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Tension In East China Sea Has Region On Edge


It's MORNING EDITION, from NPR News. I'm David Greene.


And I'm Steve Inskeep. It's still hard to believe that Japan and China could ever go to war over a few specks of land in the East China Sea, but here's a reminder of how easily war could come. Japan has disclosed that one of its navy ships was targeted by the radar of a Chinese navy ship. That form of radar is used for targeting weapons.

Japanese and Chinese ships have been passing near each other, as their governments dispute islands so small that nobody lives on them. NPR's Frank Langfitt reports from Shanghai.

FRANK LANGFITT, BYLINE: Japanese Defense officials said the radar incident occurred last Wednesday, when the ships were less than two miles apart. Here is Japanese Defense Minister Itsunori Onodera, at a news conference in Tokyo.


ITSUNORI ONODERA: (Through Translator) Directing such radar is very abnormal. We recognize it would create a very dangerous situation if a single misstep occurred.

LANGFITT: Ukeru Magosaki is a former Japanese diplomat who headed the foreign ministry's intelligence branch. He says Japanese are taking this incident seriously.

UKERU MAGOSAKI: We are very much concerned. This action is beyond our expectation in a way, because this is a military action which might lead to the military confrontation.

LANGFITT: At a regularly scheduled news briefing today, China's Foreign Ministry declined to comment on Japan's claim. Shen Dingli, a professor at Shanghai's Fudan University, wondered if Japan might have done some radar targeting itself and provoked a Chinese response. But, he added...

SHEN DINGLI: If they have never done it, I think China has problem. It's like I have a gun, I point to you, but without shooting.

LANGFITT: Territorial disputes are common in the waters off China. But Stephanie Kleine-Ahlbrandt says the stakes of this one are potentially staggering. Kleine-Ahlbrandt covers Northeast Asia for the International Crisis Group.

STEPHANIE KLEINE-AHLBRANDT: The fact that you're looking at the world's second and third-largest economies, meaning that any real conflict between them would bring the international economy to a halt.

LANGFITT: And, she notes, the U.S. has a treaty to defend Japan.

KLEINE-AHLBRANDT: The consequences of a conflict between China and Japan is already serious. If you add in the U. S. as well, you're talking about a world war. But I think it's important to note that none of the parties want a military conflict.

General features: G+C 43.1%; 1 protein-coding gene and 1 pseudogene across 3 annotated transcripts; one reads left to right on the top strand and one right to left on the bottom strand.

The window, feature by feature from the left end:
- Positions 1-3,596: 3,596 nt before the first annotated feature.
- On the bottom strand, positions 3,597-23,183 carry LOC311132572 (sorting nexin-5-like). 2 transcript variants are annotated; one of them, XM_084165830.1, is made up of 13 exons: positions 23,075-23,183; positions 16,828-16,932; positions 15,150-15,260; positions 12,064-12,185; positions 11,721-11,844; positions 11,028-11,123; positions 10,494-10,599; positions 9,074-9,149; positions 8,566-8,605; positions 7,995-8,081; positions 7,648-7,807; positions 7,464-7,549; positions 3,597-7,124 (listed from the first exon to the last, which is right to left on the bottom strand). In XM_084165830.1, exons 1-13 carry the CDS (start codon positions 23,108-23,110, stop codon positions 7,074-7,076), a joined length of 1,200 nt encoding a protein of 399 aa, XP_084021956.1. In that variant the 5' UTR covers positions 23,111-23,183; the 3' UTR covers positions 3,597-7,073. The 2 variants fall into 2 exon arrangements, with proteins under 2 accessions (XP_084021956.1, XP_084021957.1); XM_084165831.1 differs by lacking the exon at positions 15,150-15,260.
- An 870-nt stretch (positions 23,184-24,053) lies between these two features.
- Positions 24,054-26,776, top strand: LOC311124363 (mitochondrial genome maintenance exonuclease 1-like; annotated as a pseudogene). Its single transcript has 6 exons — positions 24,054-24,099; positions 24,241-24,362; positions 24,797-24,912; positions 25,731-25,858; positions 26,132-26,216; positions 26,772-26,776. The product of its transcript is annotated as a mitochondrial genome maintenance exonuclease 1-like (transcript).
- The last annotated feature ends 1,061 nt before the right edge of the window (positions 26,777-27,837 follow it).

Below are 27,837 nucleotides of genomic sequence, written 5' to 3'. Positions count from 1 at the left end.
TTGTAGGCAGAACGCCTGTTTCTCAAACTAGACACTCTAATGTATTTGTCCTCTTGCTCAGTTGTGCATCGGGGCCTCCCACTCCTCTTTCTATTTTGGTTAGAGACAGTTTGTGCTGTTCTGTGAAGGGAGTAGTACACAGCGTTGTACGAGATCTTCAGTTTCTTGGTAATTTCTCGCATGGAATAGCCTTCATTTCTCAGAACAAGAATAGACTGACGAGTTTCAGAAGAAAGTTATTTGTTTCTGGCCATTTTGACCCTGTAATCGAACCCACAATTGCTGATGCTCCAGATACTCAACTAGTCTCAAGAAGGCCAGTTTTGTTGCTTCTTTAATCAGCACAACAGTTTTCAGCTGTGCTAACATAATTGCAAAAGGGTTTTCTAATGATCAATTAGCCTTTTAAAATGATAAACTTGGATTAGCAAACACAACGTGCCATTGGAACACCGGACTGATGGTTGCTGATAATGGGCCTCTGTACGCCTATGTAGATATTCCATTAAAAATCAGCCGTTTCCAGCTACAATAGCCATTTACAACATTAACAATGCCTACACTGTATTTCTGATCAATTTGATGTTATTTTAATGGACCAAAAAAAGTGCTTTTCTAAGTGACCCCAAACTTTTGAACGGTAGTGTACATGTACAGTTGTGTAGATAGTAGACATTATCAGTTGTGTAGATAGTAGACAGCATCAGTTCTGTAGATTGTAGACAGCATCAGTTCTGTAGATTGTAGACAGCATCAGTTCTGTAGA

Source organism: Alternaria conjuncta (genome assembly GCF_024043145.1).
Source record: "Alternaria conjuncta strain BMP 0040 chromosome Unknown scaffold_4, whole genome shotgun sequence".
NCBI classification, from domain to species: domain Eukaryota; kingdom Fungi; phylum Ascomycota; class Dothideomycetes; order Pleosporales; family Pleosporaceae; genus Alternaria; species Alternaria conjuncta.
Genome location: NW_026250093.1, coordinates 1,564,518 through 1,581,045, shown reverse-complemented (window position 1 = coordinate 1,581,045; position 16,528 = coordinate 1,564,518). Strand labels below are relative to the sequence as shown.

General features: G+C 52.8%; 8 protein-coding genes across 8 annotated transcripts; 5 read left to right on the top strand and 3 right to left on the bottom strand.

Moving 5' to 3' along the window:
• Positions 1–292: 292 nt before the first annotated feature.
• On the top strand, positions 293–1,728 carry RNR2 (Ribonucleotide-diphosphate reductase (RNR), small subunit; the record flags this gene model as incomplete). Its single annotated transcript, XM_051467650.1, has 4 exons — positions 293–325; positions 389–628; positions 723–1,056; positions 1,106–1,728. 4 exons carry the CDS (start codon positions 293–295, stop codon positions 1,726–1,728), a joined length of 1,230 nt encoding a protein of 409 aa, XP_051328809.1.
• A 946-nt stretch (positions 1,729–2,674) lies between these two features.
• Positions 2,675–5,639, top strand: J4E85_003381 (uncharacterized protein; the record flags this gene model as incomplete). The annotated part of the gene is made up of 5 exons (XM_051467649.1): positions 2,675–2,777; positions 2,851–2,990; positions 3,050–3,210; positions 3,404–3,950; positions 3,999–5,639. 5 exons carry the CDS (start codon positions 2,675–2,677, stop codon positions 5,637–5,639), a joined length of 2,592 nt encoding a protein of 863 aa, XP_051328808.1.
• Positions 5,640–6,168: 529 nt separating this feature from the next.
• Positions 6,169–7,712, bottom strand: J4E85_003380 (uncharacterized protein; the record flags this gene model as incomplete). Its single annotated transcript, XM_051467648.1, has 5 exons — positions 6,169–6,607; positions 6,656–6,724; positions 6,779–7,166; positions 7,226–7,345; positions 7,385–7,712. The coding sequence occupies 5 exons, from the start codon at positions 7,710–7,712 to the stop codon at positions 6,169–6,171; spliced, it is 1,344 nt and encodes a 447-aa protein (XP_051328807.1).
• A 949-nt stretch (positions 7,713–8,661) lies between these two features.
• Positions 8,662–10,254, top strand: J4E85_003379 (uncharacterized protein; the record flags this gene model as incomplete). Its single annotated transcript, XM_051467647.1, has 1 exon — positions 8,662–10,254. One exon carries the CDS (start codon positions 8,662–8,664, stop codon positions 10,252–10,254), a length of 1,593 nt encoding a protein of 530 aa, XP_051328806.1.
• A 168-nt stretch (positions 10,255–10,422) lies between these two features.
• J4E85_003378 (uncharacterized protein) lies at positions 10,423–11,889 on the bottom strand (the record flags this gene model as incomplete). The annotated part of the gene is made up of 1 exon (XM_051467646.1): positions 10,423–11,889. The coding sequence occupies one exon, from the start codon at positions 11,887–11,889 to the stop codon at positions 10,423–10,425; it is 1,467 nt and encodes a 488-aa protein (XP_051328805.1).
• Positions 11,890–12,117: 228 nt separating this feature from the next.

LANGFITT: The islands dispute has been fueled by several factors, including China's growing capabilities and Japan's miscalculations. Last fall, Japan bought some of the islands. That provoked - or provided a pretext for - China to send planes and ships to the area. Kleine-Ahlbrandt says China also grew more assertive after the West was weakened by the global financial crisis.

KLEINE-AHLBRANDT: Then you started to have the sense of, well, now we're reassuming our rightful place in the world. We once were, you know, a very, very strong country. We went through a hundred years of humiliation at the hands of imperialist powers, etc., and now we're resuming our rightful place.

LANGFITT: One of those humiliations came in 1895, when China lost a war to Japan. Shen Dingli of Shanghai's Fudan University says Japan took control of the islands.

DINGLI: We think it's our territory. Japan is not entitled to enter.

LANGFITT: The U.S. then took control of the islands after it defeated Japan in World War II. America returned them to Japan in the early 1970s. Shen Dingli sums it up the Chinese position like this.

DINGLI: Therefore, China has a problem with both the U.S. and Japan. China considers that I am entitled. No one else will be entitled.

LANGFITT: In recent months, the U.S. has urged both sides to exercise restraint. But suspicions between Chinese and American forces are palpable. In January, a top U.S. Navy intelligence officer, Capt. James Fanell, gave an unusually blunt assessment of China's ambitions. The website Defense News posted a video of his comments at a conference in San Diego.


CAPT. JAMES FANELL: In my opinion, China is knowingly, operationally and incrementally seizing maritime rights of its neighbors under the rubric of a maritime history that is not only contested in the international community but has largely been fabricated by Chinese government propaganda bureaus in order to, quote-unquote "educate" the populous about China's rich maritime history.

LANGFITT: Although Fanell was not speaking for the American Navy, there's no doubt China's military heard his message loud and clear. Frank Langfitt, NPR News, Shanghai. Transcript provided by NPR, Copyright NPR.